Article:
Journal Article

Development of lung cancer before the age of 50: the role of xenobiotic metabolizing genes

Federica Gemignani, Stefano Landi, Neonilia Szeszenia-Dabrowska, David Zaridze, Jolanta Lissowska, Peter Rudnai, Eleonora Fabianova, Dana Mates, Lenka Foretova, Vladimir Janout, Vladimir Bencko, Valérie Gaborieau, Lydie Gioia-Patricola, Ilaria Bellini, Roberto Barale, Federico Canzian, Janet Hall, Paolo Boffetta, Rayjean J. Hung and Paul Brennan

in Carcinogenesis

Volume 28, issue 6, pages 1287-1293
Published in print June 2007 | ISSN: 0143-3334
Published online January 2007 | e-ISSN: 1460-2180 | DOI:
Development of lung cancer before the age of 50: the role of xenobiotic metabolizing genes

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The role of genes coding for xenobiotic metabolizing enzymes (XMEs) and the risk of lung cancer is unclear. Under the assumption that these genes may be more important among people having a diagnosis of lung cancer at younger ages, we have investigated the role of single-nucleotide polymorphisms (SNPs) within phase I and phase II XME genes, and also genes involved in the metabolism of nucleic acids in a series of young onset patients and matched controls. We genotyped 299 lung cancer cases diagnosed before the age of 50 and 317 controls, from six countries of Central and Eastern Europe, by use of an oligonucleotide microarray and arrayed primer extension technique for 45 SNPs in 15 phase I XME genes, 46 SNPs in 17 phase II genes and 9 SNPs in 4 genes related to metabolism of nucleic acids. Heterozygote carriers of SNPs in CYP1A2 1545T>C, −164C>A and −740T>G; CYP2A6 −47A>C; MDR1 3435T>C; NAT1 1088T>A and 1095A>C; GSTA2 S112T; GSTM3 V224I and MTHFR A222V had altered risk of developing lung cancer. Phenotypes reconstructed after haplotype analyses showed that the carriers of the combined NAT1 fast+ NAT2 fast phenotypes were at lower risk when compared with those with the combined NAT1 slow + NAT2 slow acetylator phenotypes. Finally, extensive EPHX1 metabolizers showed an increased risk as compared with the poor metabolizers.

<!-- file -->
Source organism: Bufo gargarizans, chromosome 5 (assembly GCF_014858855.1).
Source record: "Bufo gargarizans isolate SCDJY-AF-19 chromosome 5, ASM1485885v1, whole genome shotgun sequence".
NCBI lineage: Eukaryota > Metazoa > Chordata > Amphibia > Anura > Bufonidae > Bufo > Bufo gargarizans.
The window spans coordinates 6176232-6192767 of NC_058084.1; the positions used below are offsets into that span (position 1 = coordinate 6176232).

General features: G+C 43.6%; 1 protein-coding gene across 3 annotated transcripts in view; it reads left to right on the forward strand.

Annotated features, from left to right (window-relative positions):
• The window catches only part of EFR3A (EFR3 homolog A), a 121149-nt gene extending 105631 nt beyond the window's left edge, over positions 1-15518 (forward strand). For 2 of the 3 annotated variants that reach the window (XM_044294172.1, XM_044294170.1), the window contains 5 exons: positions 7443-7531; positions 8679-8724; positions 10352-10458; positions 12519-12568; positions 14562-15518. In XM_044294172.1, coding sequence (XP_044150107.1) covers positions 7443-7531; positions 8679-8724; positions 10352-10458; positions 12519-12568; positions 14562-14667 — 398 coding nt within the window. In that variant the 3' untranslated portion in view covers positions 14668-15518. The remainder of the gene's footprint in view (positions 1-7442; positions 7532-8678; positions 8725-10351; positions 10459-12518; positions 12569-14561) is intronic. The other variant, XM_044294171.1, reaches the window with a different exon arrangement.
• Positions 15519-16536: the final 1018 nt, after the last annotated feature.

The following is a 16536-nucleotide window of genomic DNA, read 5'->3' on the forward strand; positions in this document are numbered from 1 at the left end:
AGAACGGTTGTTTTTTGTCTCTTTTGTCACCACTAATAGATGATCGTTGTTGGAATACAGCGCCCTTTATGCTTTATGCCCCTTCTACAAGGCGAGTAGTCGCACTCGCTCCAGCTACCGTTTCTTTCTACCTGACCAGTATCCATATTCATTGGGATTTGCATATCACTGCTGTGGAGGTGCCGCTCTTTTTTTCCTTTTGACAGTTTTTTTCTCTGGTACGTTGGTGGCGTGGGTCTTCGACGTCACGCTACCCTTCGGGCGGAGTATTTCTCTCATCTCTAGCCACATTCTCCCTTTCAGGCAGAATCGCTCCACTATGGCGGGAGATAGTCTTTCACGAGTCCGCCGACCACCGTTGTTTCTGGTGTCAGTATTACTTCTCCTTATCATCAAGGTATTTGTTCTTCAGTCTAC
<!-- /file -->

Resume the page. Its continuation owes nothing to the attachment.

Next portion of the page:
Journal Article.  4629 words. 

Subjects: Clinical Cytogenetics and Molecular Genetics

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